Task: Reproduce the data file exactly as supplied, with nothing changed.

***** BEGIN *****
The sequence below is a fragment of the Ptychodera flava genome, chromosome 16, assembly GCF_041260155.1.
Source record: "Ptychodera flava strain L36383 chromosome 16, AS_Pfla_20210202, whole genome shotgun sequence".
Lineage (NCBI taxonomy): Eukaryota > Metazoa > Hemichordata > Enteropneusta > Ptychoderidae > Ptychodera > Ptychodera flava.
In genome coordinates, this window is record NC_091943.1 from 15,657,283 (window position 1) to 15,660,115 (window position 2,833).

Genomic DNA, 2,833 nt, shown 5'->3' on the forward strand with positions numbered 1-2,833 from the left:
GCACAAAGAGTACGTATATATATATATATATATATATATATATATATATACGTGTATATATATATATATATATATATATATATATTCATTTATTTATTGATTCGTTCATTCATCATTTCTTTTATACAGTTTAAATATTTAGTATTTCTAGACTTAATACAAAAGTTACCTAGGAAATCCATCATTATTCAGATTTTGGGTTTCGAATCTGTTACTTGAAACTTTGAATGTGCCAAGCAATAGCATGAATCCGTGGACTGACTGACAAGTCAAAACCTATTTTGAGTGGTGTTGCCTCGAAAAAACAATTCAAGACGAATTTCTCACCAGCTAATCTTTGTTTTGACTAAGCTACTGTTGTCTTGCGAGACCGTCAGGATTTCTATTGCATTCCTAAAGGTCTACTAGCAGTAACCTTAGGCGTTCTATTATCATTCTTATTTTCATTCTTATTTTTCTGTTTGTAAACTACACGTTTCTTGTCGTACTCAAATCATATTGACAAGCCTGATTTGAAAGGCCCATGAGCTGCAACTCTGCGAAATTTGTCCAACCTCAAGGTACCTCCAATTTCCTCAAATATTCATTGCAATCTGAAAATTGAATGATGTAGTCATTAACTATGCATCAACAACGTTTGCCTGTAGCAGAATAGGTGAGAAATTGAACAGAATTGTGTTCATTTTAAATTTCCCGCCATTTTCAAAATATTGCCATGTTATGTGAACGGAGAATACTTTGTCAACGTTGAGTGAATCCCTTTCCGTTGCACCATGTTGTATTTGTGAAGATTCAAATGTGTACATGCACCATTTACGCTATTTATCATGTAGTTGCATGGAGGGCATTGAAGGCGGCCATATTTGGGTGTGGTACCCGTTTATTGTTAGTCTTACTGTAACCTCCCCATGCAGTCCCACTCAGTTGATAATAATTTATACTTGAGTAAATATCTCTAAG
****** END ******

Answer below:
The sequence below is a fragment of the Ptychodera flava genome, chromosome 16, assembly GCF_041260155.1.
Source record: "Ptychodera flava strain L36383 chromosome 16, AS_Pfla_20210202, whole genome shotgun sequence".
Lineage (NCBI taxonomy): Eukaryota > Metazoa > Hemichordata > Enteropneusta > Ptychoderidae > Ptychodera > Ptychodera flava.
In genome coordinates, this window is record NC_091943.1 from 15,657,283 (window position 1) to 15,660,115 (window position 2,833).

Genomic DNA, 2,833 nt, shown 5'->3' on the forward strand with positions numbered 1-2,833 from the left:
GCACAAAGAGTACGTATATATATATATATATATATATATATATATATATACGTGTATATATATATATATATATATATATATATATTCATTTATTTATTGATTCGTTCATTCATCATTTCTTTTATACAGTTTAAATATTTAGTATTTCTAGACTTAATACAAAAGTTACCTAGGAAATCCATCATTATTCAGATTTTGGGTTTCGAATCTGTTACTTGAAACTTTGAATGTGCCAAGCAATAGCATGAATCCGTGGACTGACTGACAAGTCAAAACCTATTTTGAGTGGTGTTGCCTCGAAAAAACAATTCAAGACGAATTTCTCACCAGCTAATCTTTGTTTTGACTAAGCTACTGTTGTCTTGCGAGACCGTCAGGATTTCTATTGCATTCCTAAAGGTCTACTAGCAGTAACCTTAGGCGTTCTATTATCATTCTTATTTTCATTCTTATTTTTCTGTTTGTAAACTACACGTTTCTTGTCGTACTCAAATCATATTGACAAGCCTGATTTGAAAGGCCCATGAGCTGCAACTCTGCGAAATTTGTCCAACCTCAAGGTACCTCCAATTTCCTCAAATATTCATTGCAATCTGAAAATTGAATGATGTAGTCATTAACTATGCATCAACAACGTTTGCCTGTAGCAGAATAGGTGAGAAATTGAACAGAATTGTGTTCATTTTAAATTTCCCGCCATTTTCAAAATATTGCCATGTTATGTGAACGGAGAATACTTTGTCAACGTTGAGTGAATCCCTTTCCGTTGCACCATGTTGTATTTGTGAAGATTCAAATGTGTACATGCACCATTTACGCTATTTATCATGTAGTTGCATGGAGGGCATTGAAGGCGGCCATATTTGGGTGTGGTACCCGTTTATTGTTAGTCTTACTGTAACCTCCCCATGCAGTCCCACTCAGTTGATAATAATTTATACTTGAGTAAATATCTCTAAG